Thinking About Security ROI From The Thief's Perspective

Retail IT execs have always been very good at making risk-based security budget decisions. They know how to calculate the probability of a certain attack method being used against them, its chances for success and the likely cost to the chain if it succeeds. And they know how to use that information as a way to negotiate with the CFO's people to justify security investments. Security return-on-investment (ROI) arguments are old hat when dealing with black hats and bean counters.

But what about looking at the security ROI challenge from the cyberthief's perspective? That means examining the techniques and seeing which delivers the best value for the profit-oriented criminal. A good example of this approach is differential power analysis (DPA) and Chip-and-PIN payment cards.

DPA, which essentially examines microprocessor power level changes and tries to figure out authorization codes from the subtle power changes, has been found to be effective against Chip-and-PIN cards, especially older ones. But the cost—in terms of equipment, time and specialized skill—to capture one card's data is too high to make it profitable, given that most profitable card data theft operations need to steal more than a million cards.

In other words, it's not necessarily enough to determine whether you're at risk of a successful attack. You also need to project whether it's profitable enough for a professional thief to bother with.

One cryptographer, who works for a major retailer's security operation, summarized his view of the challenge (anonymously, of course).

"DPA is a known attack vector, and researchers have demonstrated its validity in the lab. That means a well-funded criminal group could duplicate the attack. But today DPA works on one chip at a time, and it requires laboratory equipment and a very skilled researcher a long time to successfully recover a key. It's not an attack that can be done with a skimmer in the back of a restaurant," the retail security cryptographer said. "So the problem is, what value can be derived from an attack on a specific card? What secret keys can be recovered? If it's just the account holder's private key at risk, the criminals won't be able to afford an attack. If you stole my wallet, I'll report the theft long before you could recover my key. Even if you automated the attack and analysis, and shrunk the gear to a single laptop, it still takes many thousands of iterations to recover the data, and those iterations take time. It's not an instant-break method."

In short, why would a self-respecting cyberthief bother? "Today, I see much more practical attacks on the EMV protocols than on the chips. The offline reader spoofing and man-in-the-middle attacks are already demonstrated attacks on the current EMV systems. Fraudulent readers or spy cameras could still skim PINs in the anticipation of stealing the physical cards," said the cryptographer. "Malware could infect POS terminals to redirect payments to criminal third parties. And there's still the loophole of legacy mag-stripes on current smartcards being exploited in non-smartcard locations."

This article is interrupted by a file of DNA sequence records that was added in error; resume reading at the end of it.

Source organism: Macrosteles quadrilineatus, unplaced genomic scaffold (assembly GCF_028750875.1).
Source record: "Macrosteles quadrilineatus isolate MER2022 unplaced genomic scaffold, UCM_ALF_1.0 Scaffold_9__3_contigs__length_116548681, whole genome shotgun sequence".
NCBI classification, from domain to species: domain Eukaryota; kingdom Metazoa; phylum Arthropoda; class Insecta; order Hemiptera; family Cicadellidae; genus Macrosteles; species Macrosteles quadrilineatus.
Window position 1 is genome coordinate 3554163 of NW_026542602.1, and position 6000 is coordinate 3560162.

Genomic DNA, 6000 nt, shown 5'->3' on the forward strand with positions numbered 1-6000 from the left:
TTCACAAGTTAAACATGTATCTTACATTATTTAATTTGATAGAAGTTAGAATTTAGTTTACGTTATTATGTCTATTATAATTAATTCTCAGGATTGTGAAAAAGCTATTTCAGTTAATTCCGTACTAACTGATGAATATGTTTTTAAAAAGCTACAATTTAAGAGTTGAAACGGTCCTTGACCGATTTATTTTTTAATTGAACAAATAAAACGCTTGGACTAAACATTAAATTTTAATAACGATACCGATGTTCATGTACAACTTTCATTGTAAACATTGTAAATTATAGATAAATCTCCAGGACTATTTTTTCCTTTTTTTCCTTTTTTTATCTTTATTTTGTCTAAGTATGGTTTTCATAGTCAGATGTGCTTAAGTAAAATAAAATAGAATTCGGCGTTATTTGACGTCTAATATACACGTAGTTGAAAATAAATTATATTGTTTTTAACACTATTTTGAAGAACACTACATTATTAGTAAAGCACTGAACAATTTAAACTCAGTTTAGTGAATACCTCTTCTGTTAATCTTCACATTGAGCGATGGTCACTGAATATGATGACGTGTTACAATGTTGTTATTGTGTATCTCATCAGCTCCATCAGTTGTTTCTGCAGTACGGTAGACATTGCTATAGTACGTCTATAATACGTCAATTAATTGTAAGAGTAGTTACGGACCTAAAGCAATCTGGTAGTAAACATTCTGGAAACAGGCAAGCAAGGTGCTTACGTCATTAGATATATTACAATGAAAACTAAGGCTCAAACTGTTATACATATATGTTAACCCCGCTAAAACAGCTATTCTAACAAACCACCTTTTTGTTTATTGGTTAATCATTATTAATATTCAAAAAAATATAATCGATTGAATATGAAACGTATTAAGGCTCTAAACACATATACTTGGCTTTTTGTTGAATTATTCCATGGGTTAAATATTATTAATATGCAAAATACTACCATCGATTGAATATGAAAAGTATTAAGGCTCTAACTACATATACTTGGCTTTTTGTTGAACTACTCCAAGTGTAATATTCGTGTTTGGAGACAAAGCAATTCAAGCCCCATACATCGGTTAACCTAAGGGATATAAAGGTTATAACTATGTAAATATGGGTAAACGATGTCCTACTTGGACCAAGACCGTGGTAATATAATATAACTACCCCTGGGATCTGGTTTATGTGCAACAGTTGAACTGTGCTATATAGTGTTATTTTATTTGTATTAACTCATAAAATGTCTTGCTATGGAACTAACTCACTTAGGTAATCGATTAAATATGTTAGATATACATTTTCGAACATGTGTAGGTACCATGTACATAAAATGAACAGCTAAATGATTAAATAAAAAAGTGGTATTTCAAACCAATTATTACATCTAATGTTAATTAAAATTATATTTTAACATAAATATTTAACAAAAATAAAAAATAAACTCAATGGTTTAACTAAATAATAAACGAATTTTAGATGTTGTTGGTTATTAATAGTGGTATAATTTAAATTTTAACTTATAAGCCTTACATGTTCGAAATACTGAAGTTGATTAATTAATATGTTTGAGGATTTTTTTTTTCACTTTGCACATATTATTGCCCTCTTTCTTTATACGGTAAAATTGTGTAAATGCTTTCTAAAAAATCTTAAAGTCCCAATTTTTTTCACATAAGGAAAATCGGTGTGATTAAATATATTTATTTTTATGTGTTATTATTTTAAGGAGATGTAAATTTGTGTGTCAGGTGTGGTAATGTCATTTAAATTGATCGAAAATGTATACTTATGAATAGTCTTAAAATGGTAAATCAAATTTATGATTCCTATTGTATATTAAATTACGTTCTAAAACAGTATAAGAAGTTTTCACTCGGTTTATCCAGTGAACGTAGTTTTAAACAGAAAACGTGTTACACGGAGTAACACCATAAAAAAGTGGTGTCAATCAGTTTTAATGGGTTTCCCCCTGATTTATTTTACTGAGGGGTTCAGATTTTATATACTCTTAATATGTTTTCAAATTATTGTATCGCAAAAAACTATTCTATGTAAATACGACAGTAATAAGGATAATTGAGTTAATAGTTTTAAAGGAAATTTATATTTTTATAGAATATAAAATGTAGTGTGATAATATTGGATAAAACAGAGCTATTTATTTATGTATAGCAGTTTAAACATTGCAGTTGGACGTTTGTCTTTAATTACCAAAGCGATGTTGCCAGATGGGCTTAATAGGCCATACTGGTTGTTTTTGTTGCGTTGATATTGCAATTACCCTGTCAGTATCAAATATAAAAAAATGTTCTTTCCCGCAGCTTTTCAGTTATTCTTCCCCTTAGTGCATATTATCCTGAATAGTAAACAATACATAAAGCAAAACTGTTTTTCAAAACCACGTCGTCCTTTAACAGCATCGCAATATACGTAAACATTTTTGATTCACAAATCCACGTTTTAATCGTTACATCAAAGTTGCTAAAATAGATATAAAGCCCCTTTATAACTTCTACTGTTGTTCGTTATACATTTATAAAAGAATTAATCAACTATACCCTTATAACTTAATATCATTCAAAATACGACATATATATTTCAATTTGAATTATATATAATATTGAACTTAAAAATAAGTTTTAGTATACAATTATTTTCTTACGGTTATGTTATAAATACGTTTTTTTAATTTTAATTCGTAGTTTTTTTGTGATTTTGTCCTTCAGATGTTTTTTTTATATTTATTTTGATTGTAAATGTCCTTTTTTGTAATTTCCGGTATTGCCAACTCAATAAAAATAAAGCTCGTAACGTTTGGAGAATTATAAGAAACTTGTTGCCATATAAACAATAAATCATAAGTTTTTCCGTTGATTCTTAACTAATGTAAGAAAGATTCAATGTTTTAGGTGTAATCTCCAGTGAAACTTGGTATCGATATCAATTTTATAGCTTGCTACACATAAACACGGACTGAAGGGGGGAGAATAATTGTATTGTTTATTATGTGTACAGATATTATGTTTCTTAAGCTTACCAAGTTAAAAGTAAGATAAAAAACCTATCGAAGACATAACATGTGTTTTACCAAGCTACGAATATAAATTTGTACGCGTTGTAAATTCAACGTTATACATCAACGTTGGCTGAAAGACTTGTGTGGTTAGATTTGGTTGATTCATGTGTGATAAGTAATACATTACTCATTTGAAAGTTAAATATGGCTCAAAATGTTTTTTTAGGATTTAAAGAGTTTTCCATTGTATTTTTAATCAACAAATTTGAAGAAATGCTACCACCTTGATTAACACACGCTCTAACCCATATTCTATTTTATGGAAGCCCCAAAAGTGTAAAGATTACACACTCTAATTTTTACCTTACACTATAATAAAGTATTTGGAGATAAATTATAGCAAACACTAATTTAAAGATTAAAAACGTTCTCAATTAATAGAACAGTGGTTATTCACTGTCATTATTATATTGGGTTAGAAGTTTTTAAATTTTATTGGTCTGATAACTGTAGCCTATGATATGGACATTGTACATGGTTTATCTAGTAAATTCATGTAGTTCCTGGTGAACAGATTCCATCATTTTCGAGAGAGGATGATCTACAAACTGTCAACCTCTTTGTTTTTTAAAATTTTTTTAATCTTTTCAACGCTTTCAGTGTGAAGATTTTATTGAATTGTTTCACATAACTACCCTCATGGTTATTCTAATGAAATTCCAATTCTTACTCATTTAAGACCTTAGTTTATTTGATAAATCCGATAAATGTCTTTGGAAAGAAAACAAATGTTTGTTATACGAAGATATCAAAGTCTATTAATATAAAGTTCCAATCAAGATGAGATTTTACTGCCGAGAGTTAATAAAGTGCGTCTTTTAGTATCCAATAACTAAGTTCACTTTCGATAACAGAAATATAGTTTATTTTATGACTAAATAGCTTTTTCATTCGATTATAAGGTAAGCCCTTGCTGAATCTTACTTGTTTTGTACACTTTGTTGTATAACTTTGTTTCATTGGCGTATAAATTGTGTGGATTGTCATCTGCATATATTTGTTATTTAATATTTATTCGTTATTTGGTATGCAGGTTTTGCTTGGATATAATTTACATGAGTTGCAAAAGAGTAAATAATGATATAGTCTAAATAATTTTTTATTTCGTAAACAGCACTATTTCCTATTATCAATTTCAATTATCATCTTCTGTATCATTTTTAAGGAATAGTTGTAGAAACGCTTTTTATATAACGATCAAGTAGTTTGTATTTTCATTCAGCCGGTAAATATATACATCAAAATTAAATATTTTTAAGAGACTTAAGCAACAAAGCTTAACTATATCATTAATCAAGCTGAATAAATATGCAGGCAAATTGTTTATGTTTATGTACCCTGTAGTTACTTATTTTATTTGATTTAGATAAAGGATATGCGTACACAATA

Ahhh, but security ROI matters are rarely so black and white. Benjamin Jun, VP of technology at Cryptography Research, argues that the DPA target has morphed, making the ROI equation much more complex.

In a recent change, almost all Chip-and-PIN cards today (Jun estimates it at "more than 95 percent") have built-in countermeasures to make the thief's ROI even more challenging, truly making the card attacks quite useless and impractical. But it's an entirely different story for the card terminal, where countermeasures are very scarce, and Jun couldn't (wouldn't?) name a single terminal vendor whose systems are protected against DPA attacks.

Jun sees the terminal as a much more dangerous entry point than the card, and for two distinct reasons. First, access to the terminal will discover many cards in a day, although not nearly the numbers that a cyberthief ring would need. But the second reason addresses that issue: terminal access is an excellent way to access the backend database on the central servers. And that, as cyberthief ringleader Albert Gonzalez knows well, is the Holy Grail of card data.

"DPA is effective because you're eavesdropping silicon as it actually works," Jun said, adding that terminal access can allow the thief "to masquerade as the terminal and then eavesdrop on communication with the server, which could be used as an infiltration point. Then you can vacuum clean card information as it's communicated to the server."

Getting the access to the power levels is often not difficult; finding and opening a shopping mall's phone closet can be straightforward, especially if the thieves bother renting the proper uniforms.

How many retailers are even demanding terminals be protected against DPA attacks, let alone feature adequate countermeasures? Until terminal vendors start routinely seeing such demands on retail requests for proposals (RFPs), this problem will likely only be addressed after some major breaches. Thus far, none have been reported.

Is it better to wait for those breaches or start modifying your standard terminal RFPs?